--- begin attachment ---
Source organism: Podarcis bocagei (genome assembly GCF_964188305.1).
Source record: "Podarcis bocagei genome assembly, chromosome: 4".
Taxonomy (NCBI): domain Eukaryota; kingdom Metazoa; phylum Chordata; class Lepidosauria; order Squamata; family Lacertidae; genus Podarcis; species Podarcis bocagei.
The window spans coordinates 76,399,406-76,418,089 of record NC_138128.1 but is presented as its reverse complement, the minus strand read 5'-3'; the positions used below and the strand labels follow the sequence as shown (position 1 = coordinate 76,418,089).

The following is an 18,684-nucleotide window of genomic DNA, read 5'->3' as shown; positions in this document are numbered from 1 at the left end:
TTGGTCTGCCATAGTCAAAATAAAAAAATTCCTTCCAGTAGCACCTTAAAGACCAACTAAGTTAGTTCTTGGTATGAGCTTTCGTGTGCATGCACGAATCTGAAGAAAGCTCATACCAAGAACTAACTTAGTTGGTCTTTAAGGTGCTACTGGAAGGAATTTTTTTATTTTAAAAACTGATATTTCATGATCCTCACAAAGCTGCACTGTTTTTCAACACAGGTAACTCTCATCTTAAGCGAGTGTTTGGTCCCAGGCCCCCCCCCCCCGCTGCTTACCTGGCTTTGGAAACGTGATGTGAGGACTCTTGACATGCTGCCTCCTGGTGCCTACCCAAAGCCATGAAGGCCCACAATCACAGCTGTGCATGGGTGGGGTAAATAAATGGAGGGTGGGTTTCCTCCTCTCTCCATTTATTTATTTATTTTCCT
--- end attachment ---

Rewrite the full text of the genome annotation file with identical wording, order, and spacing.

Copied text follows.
Source organism: Podarcis bocagei (genome assembly GCF_964188305.1).
Source record: "Podarcis bocagei genome assembly, chromosome: 4".
Taxonomy (NCBI): domain Eukaryota; kingdom Metazoa; phylum Chordata; class Lepidosauria; order Squamata; family Lacertidae; genus Podarcis; species Podarcis bocagei.
The window spans coordinates 76,399,406-76,418,089 of record NC_138128.1 but is presented as its reverse complement, the minus strand read 5'-3'; the positions used below and the strand labels follow the sequence as shown (position 1 = coordinate 76,418,089).

The following is an 18,684-nucleotide window of genomic DNA, read 5'->3' as shown; positions in this document are numbered from 1 at the left end:
TTGGTCTGCCATAGTCAAAATAAAAAAATTCCTTCCAGTAGCACCTTAAAGACCAACTAAGTTAGTTCTTGGTATGAGCTTTCGTGTGCATGCACGAATCTGAAGAAAGCTCATACCAAGAACTAACTTAGTTGGTCTTTAAGGTGCTACTGGAAGGAATTTTTTTATTTTAAAAACTGATATTTCATGATCCTCACAAAGCTGCACTGTTTTTCAACACAGGTAACTCTCATCTTAAGCGAGTGTTTGGTCCCAGGCCCCCCCCCCCCGCTGCTTACCTGGCTTTGGAAACGTGATGTGAGGACTCTTGACATGCTGCCTCCTGGTGCCTACCCAAAGCCATGAAGGCCCACAATCACAGCTGTGCATGGGTGGGGTAAATAAATGGAGGGTGGGTTTCCTCCTCTCTCCATTTATTTATTTATTTTCCT